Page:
A funny showcase for Steve Coogan’s misfit ‘Alan Partridge’
A three-star movie review of “Alan Partridge,” a very funny film starring Steve Coogan, who brings the titular character he created for British television years ago to the big screen.
Special to The Seattle Times
‘Alan Partridge,’ with Steve Coogan, Colm Meaney, Tim Key, Felicity Montagu. Directed by Declan Lowney, from a screenplay by Coogan, Peter Baynham, Neil Gibbons, Rob Gibbons and Armando Iannucci. 90 minutes. Rated R for language, brief violence and nudity. Varsity.
British comedian and actor Steve Coogan is probably best known in the U.S. as one half of a pair of competing mimics in “The Trip” and for cowriting, producing and starring alongside Judi Dench in the Oscar-nominated drama “Philomena.”
In England, however, Coogan was a television superstar long before his film career took off. He is especially beloved for playing a character named Alan Partridge, a self-absorbed, socially inappropriate media-broadcast personality, on several series.
Both Ricky Gervais’ yammering, filterless David Brent character on the original British version of “The Office” and Will Ferrell’s outrageous Ron Burgundy in “Anchorman” owe something to Alan Partridge.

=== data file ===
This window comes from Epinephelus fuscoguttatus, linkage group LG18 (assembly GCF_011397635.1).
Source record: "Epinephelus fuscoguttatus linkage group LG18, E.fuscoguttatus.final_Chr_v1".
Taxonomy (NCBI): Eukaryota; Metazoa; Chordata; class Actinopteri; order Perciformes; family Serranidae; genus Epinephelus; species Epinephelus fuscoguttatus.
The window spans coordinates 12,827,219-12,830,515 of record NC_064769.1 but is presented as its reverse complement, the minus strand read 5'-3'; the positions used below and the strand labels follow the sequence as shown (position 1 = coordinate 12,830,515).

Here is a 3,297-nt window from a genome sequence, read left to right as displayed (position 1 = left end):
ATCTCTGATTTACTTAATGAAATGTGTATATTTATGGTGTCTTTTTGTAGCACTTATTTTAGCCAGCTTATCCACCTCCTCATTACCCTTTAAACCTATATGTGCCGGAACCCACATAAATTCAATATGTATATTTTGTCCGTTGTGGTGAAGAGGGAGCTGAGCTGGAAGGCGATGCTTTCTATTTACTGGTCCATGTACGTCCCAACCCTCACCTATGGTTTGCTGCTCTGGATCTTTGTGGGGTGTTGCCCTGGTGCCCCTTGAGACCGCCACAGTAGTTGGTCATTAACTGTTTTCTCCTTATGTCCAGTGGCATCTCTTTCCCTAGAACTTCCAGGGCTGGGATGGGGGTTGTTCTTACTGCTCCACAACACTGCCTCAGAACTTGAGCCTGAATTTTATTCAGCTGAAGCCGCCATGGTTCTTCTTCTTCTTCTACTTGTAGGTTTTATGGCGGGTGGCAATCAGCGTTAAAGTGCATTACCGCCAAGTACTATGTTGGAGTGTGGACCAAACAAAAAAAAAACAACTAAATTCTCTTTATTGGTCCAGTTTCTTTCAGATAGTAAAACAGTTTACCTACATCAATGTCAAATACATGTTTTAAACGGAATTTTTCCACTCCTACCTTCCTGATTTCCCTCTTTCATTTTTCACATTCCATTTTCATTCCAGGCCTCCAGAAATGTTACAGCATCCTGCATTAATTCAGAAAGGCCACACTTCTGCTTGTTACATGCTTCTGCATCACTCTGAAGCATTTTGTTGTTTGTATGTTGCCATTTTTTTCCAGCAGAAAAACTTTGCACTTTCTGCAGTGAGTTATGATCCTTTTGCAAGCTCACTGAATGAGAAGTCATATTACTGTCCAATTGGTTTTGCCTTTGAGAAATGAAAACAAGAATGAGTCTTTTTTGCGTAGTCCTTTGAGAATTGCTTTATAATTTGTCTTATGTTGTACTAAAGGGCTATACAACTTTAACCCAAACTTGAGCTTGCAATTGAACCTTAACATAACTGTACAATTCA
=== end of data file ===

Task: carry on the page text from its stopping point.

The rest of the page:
Coogan’s very funny new film, “Alan Partridge,” brings the motormouth misfit to the big screen while showcasing the actor’s comic mastery.
The jump isn’t entirely smooth — the movie feels like a succession of sketch ideas — but it’s a good platform for Partridge’s blend of awkward patter, narcissism and utter cravenness.
The great Colm Meaney co-stars as Pat Farrell, a late-night radio host at a station where Partridge is a midmorning DJ. When new management sacks Farrell, he brings a gun to the office and holds everyone hostage.
The crisis puts Partridge and his considerable ego in the spotlight as he secretly helps (and alienates) the police, stages an embarrassing escape through a window and even replicates Al Pacino’s “Attica” scene from “Dog Day Afternoon.”
Good as Coogan typically is in any film, he has never seemed more grounded in a role than as Partridge, an alter ego he wears like a glove.
Tom Keogh: email@example.com